In a recent post, I likened the war in Iraq to a tempest and questioned the wisdom of not only doing battle with â€œthe raging seas and the fierce windsâ€? but also seeking to vanquish such intractable forces with increased troops. Yet that is precisely what the quixotic Mr. Bush has chosen to do. In his radio address to the nation today, he reiterated his rationale and then responded to his many critics: â€œThose who refuse to give this plan a chance to work have an obligation to offer an alternative that has a better chance for success. To oppose everything while proposing nothing is irresponsible.â€?
Mr. Bush is wrong. And his statements reflect a lack of tolerance for contrary points of view and a narrowness of intellect. Is it necessary to know that the square root of 100 is 10 in order to know and assert that it is not 6? Centuries ago, if an Aztec citizen happened to believe that the practice of human sacrifice was foolish and cruel but his leaders believed that the rising of the sun or the success of crops depended upon such barbaric acts, should he have felt obligated to offer an alternative before heeding his conscience and speaking out? If the President of the United States is convinced beyond all reason and argument that he can conquer a tempest, is it really necessary that â€œthose who refuse to give this plan a chance to work have an obligation to offer an alternative that has a better chance for successâ€?? What if success is unattainable? Or if the endeavor is little more than a foolâ€™s errand?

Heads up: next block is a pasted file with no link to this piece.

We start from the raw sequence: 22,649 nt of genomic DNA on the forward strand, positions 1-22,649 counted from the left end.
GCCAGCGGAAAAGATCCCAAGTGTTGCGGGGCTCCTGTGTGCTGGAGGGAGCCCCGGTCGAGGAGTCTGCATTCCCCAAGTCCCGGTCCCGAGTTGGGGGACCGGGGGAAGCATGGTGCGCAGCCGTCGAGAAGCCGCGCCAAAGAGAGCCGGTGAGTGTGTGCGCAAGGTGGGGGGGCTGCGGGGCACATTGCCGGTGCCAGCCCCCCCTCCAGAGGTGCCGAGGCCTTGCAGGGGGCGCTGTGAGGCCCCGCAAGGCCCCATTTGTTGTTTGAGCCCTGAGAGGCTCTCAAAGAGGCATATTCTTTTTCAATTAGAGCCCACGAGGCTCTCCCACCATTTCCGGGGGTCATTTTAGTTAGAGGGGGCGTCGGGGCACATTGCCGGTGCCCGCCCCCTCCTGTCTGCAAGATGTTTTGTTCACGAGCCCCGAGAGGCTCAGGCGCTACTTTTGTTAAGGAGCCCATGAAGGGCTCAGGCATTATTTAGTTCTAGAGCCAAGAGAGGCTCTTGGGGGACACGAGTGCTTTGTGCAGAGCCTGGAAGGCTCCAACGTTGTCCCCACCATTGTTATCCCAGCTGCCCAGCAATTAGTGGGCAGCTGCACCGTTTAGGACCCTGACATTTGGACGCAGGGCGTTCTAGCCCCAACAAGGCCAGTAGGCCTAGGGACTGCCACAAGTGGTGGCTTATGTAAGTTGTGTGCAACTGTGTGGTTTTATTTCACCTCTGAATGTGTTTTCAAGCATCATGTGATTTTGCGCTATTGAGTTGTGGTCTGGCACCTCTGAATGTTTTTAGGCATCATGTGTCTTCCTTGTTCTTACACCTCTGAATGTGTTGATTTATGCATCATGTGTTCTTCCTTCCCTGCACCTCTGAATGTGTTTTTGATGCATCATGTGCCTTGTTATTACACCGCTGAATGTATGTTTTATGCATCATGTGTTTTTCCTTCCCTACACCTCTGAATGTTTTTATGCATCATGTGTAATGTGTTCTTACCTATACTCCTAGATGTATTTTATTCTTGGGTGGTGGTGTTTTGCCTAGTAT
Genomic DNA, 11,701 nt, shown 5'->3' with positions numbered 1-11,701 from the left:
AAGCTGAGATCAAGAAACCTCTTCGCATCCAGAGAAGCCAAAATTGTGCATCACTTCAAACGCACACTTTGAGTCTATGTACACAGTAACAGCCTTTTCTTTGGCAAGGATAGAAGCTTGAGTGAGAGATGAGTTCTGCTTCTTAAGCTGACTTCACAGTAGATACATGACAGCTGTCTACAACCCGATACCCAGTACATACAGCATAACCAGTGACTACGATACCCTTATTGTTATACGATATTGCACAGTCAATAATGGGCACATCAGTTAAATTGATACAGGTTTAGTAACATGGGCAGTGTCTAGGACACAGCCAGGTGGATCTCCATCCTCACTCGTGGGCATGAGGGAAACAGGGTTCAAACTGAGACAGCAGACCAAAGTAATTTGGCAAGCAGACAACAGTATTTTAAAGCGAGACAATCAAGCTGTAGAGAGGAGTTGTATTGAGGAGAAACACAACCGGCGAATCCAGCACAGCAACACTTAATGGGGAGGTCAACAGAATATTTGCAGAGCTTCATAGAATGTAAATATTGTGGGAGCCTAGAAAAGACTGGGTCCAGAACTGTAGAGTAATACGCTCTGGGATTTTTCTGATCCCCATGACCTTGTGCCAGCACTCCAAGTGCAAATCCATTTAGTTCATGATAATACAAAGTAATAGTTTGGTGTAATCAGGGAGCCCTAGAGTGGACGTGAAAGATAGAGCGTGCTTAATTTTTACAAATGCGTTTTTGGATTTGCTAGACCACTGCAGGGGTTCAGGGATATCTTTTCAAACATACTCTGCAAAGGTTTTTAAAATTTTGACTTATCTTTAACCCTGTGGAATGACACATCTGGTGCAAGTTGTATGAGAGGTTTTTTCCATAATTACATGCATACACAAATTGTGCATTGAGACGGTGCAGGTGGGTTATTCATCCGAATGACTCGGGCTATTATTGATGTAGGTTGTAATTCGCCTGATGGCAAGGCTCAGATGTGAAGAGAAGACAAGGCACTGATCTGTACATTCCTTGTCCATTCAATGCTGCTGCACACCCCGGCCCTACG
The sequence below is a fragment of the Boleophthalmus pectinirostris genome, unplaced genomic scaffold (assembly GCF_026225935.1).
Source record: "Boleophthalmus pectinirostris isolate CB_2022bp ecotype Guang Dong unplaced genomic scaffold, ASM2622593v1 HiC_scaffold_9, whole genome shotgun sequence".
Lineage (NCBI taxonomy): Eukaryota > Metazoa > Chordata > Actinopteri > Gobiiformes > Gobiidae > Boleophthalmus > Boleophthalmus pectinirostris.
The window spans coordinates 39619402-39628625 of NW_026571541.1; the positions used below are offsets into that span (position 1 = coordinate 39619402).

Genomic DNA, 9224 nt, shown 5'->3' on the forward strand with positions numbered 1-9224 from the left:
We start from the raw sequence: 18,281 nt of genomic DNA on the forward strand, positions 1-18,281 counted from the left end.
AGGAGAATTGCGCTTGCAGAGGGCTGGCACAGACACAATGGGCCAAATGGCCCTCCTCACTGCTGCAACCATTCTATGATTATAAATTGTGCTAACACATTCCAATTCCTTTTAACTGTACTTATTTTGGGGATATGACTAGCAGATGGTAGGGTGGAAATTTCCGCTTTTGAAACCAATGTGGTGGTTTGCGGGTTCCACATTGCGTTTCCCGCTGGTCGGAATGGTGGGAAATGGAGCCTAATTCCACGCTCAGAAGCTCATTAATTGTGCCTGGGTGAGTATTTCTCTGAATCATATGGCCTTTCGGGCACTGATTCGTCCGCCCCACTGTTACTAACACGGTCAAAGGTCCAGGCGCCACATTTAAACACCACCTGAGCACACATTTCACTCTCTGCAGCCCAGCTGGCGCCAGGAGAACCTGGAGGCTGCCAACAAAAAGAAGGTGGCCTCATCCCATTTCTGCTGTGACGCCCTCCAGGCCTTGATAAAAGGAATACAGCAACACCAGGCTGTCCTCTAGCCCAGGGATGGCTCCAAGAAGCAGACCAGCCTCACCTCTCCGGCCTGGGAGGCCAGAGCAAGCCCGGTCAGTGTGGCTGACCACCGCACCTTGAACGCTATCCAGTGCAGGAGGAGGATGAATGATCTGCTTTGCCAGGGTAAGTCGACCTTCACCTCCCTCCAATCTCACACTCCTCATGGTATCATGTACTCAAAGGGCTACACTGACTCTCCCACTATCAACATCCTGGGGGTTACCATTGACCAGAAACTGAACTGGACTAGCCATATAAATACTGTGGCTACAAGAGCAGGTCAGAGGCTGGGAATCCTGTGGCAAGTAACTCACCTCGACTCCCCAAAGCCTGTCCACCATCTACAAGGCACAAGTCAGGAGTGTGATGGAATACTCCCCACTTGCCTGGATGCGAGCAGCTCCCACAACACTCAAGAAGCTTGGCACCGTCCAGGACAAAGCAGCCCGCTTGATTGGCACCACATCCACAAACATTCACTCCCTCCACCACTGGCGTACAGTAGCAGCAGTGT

Mr. Bush is also wrongâ€”and shows considerable chutzpahâ€”when he claims that â€œto oppose everything while proposing nothing is irresponsible.â€? What is truly irresponsible is to instigate a war on the basis of flawed ideology and intelligence, to declare the mission has been accomplished prematurely, to conduct the war like a lumbering boxer long past his prime, and to have no clear exit strategy for the conflict. To oppose this folly of a war is not only responsible but a civic duty! Those who as a matter of conscience or practicality propose ending or curtailing U.S. military operations in Iraq deserve to have their views considered rather than dismissed. Mr. Bush ought perhaps spend more time opening his eyes and ears and less time opening his mouth. The skies are darkening. Another tempest looms.